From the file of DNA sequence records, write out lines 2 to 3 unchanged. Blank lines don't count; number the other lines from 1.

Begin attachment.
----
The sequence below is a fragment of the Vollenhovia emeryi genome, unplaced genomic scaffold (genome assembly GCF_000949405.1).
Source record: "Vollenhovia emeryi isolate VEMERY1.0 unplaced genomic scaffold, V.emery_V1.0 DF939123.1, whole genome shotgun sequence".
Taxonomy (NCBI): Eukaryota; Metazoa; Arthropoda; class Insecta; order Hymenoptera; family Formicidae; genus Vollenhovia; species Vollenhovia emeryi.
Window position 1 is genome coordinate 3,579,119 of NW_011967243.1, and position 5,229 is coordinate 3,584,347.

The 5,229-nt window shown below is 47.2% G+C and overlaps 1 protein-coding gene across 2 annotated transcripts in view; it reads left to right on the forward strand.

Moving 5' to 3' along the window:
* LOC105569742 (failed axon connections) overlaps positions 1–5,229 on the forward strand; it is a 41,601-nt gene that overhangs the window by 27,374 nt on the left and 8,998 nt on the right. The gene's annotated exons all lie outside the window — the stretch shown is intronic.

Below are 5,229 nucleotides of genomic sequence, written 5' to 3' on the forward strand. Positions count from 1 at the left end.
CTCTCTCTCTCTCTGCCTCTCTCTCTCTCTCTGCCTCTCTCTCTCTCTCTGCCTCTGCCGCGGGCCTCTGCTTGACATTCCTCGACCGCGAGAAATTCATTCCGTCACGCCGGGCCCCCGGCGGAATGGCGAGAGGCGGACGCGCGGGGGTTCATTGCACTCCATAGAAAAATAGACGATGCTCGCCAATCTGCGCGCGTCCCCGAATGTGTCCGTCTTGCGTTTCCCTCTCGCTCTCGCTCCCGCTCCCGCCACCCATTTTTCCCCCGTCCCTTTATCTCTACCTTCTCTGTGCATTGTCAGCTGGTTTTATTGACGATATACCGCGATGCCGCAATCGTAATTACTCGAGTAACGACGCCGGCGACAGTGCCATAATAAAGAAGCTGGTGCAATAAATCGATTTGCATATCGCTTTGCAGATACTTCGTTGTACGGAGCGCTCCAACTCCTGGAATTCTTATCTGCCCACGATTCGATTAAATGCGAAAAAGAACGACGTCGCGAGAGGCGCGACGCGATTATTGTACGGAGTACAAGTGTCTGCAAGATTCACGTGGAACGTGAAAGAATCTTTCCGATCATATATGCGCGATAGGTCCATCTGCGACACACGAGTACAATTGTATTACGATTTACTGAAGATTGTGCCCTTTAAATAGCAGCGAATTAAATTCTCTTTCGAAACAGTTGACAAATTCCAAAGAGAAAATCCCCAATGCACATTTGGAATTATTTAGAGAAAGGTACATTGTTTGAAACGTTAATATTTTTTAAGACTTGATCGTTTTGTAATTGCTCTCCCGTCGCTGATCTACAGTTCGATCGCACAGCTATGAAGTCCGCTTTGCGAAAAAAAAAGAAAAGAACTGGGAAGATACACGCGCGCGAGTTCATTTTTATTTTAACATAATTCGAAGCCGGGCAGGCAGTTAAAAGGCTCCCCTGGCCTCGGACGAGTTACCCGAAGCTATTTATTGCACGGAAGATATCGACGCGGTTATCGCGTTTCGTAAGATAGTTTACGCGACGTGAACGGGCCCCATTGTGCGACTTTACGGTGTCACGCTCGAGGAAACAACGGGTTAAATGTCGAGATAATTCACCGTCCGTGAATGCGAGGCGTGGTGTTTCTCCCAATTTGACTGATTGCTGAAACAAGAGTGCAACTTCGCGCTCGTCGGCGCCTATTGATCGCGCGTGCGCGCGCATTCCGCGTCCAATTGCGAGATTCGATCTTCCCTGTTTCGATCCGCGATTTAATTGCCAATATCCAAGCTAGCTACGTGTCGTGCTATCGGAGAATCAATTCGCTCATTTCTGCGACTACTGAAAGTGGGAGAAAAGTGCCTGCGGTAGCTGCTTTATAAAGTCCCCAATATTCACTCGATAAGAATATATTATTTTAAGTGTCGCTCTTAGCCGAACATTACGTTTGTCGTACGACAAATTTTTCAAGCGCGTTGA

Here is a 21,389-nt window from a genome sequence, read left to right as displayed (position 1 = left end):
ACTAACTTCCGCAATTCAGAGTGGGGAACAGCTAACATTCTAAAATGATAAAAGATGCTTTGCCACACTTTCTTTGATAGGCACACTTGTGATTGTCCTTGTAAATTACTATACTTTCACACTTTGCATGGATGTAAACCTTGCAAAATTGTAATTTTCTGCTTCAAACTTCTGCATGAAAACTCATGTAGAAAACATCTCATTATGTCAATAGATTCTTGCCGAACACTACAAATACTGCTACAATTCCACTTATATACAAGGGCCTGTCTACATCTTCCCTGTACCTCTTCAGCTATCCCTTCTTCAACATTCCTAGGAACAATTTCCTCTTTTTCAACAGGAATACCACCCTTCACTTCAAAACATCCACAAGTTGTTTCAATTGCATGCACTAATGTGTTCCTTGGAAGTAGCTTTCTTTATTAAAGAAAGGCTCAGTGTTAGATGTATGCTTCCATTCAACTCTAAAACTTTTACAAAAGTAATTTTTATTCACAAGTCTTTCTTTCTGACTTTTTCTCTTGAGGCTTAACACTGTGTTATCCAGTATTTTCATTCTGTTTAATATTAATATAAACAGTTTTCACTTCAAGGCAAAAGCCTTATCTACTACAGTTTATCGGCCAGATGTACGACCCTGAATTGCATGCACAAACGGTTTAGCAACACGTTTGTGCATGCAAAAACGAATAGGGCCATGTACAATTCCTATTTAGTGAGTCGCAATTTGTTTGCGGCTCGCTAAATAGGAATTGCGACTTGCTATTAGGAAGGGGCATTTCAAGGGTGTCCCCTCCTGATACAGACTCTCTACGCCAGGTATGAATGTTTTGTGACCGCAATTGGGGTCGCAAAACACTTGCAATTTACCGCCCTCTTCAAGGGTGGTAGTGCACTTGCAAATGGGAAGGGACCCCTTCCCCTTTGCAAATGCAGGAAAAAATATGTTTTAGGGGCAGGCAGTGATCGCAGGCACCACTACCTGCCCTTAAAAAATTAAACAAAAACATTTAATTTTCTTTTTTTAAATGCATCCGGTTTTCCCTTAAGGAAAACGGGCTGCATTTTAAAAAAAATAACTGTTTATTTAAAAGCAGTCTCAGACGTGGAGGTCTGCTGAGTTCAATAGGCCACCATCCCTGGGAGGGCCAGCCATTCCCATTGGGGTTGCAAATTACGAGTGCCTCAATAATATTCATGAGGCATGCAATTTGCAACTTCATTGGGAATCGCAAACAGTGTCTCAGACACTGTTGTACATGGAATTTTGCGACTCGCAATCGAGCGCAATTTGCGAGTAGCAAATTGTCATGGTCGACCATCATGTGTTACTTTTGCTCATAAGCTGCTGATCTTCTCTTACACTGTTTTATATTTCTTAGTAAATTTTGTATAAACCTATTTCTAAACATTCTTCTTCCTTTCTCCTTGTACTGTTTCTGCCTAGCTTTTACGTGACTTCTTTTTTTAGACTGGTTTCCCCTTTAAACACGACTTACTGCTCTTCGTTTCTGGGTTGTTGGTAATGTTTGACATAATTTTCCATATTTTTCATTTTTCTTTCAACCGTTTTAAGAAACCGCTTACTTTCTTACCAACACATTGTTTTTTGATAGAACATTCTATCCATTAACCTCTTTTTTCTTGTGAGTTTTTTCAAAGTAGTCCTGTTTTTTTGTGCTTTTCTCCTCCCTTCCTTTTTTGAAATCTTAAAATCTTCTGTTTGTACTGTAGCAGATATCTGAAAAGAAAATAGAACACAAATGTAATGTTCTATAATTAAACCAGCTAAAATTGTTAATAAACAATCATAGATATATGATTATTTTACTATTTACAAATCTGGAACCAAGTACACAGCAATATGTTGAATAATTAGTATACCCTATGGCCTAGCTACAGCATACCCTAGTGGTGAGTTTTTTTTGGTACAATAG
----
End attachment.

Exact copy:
Source record: "Vollenhovia emeryi isolate VEMERY1.0 unplaced genomic scaffold, V.emery_V1.0 DF939123.1, whole genome shotgun sequence".
Taxonomy (NCBI): Eukaryota; Metazoa; Arthropoda; class Insecta; order Hymenoptera; family Formicidae; genus Vollenhovia; species Vollenhovia emeryi.